Thanks for joining me!
My day job entails reading, writing, and thinking about art. And it was in the name of art that I first became involved with a mysterious and disturbing local murder, a cold case homicide unsolved for over 40 years (the 41st anniversary of the slaying will be this June, 2018).
My story begins in the summer of 2016 when my studio neighbor, an independent filmmaker, was considering exploring a lurid yet long-forgotten murder for her next film project. In 1977, the nude, disemboweled body of a 20-year-old Lower Bucks girl had been discovered on Buckingham Mountain and stunned the small community that lived there.
My friend’s family were long-time residents of the mountain, she was a teenager at the time, and she never forgot the shocking discovery. She discussed the project with me and I expressed interest in researching alternative theories for the long-gone-cold case.
I’m as lazy as the next person. And, although I have always been interested in true crime and aberrant behavior, I did not anticipate how much I would become enthralled with this strange case. So, when my filmmaker friend put her project on hold, I had learned enough to feel compelled to continue this work. I really had no choice.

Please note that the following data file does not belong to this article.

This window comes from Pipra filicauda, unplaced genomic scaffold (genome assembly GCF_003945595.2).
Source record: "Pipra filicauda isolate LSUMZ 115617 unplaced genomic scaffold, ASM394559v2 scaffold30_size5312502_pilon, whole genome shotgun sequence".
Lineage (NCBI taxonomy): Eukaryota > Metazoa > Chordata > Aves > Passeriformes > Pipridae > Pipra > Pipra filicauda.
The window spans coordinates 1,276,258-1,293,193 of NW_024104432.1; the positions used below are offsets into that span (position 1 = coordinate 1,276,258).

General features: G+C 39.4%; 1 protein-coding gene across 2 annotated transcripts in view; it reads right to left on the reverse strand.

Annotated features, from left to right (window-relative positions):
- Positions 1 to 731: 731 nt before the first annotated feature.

My blog will retrace the steps I took and will recount the events I encountered as I moved forward with my research. First and foremost will be new information and news about my original cold case and other possibly associated local slayings, informed by my growing interest in the “armchair detective” movement. I will include resources I have consulted that have helped me attempt to make sense of the unimaginable and might be of interest to others pursuing similar work.
Art and murder have inevitably come together in my thought and this union may seem strange to some, but I believe this intersection has helped clarify my reasoning and, therefore, will also be a part of this blog.
I am a newbie at cold-case research and welcome any and all queries, comments, or tips that help with my research quest.
I did not anticipate how much I would become enthralled with this strange case.